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American History Stories, Volume IV by  Mara L. Pratt

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American History Stories, Volume IV
by Mara L. Pratt
Stories of the great conflict from the time Lincoln became president and the southern states seceded, through the battles of Bull Run, Shiloh, Antietam, Vicksburg, Gettysburg, Chickamauga, until the close of the war. Includes poems, songs, and illustrations commemorating the events.  Ages 8-12
197 pages $9.95   




[170] Some very cruel work was done during the war with torpedoes. When Richmond was evacuated, the troops were sent into the city with orders to move very carefully for it was reported that the streets had been filled with torpedoes. You can easily imagine what the explosion of one of these under foot would do. Fortunately, however, when the Confederates had put these torpedoes into the ground, they had marked the location of them all with little red flags, that they themselves might know where not to step. In the rush and hurry of leaving the city, these flags had been entirely forgotten. It was very fortunate for the Union soldiers that they had been left standing there, warning them as well as the Confederates where not to step.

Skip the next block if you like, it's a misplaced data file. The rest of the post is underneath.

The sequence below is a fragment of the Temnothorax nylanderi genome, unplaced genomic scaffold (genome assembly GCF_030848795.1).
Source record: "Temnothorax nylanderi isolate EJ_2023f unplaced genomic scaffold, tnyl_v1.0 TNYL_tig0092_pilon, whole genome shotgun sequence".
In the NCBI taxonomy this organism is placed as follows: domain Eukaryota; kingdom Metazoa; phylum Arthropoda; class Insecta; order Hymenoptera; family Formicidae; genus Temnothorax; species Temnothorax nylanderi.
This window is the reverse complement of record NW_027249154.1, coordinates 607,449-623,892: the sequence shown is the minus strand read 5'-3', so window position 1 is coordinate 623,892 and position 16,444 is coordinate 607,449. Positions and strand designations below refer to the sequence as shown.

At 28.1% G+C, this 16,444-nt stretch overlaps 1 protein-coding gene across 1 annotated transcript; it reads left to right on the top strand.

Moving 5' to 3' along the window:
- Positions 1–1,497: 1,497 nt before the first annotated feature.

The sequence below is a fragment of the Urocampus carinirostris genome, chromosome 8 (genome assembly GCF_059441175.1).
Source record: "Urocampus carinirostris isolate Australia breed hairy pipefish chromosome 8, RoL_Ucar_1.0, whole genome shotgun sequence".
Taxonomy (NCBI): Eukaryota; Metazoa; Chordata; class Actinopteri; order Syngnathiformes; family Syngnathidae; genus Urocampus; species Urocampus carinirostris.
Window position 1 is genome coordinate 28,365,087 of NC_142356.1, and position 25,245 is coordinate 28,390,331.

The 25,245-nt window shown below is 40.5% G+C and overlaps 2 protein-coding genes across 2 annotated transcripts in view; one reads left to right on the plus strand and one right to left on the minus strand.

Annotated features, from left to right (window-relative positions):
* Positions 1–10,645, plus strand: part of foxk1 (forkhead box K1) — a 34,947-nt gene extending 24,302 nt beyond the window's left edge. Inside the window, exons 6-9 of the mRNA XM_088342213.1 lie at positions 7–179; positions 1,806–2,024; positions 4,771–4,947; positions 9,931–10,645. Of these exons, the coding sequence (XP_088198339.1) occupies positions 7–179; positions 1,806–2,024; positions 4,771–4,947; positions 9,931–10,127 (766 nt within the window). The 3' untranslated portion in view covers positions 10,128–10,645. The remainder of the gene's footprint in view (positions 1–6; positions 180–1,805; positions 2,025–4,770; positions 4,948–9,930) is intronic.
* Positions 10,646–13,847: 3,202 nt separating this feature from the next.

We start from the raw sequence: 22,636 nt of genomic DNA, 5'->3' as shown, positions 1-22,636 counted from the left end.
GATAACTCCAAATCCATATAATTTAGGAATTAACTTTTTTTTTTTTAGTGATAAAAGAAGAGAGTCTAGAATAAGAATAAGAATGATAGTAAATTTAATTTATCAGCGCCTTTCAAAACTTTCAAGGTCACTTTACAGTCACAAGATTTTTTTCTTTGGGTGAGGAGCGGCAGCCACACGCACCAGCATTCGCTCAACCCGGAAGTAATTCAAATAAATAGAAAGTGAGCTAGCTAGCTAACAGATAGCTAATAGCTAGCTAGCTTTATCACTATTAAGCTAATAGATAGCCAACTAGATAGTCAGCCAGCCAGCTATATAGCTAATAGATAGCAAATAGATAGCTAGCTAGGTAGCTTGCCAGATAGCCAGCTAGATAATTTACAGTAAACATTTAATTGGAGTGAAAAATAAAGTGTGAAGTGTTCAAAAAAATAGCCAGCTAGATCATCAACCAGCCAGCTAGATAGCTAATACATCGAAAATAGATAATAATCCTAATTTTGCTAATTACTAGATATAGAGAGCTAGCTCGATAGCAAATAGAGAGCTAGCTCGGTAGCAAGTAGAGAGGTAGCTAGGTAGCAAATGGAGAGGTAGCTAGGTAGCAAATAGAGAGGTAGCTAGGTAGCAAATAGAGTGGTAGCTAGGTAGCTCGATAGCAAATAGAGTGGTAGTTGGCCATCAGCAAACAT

Torpedoes were put in the harbors, too. Did you ever see a three-tined prong attached to a torpedo in the water? The prong is fastened to the torpedo in such a way that when a vessel comes sailing along, it would strike against those little hooks. That would move the lever connected with the trigger of the pistol within, and a fearful explosion would be the result. Thousands of brave men's lives have been lost in this cruel way; and if it is a good thing to kill off thousands of men and blow them in pieces, then torpedoes are, I suppose, a very good thing. They are spoken of as one of the improvements of modern warfare. What do you think, boys?

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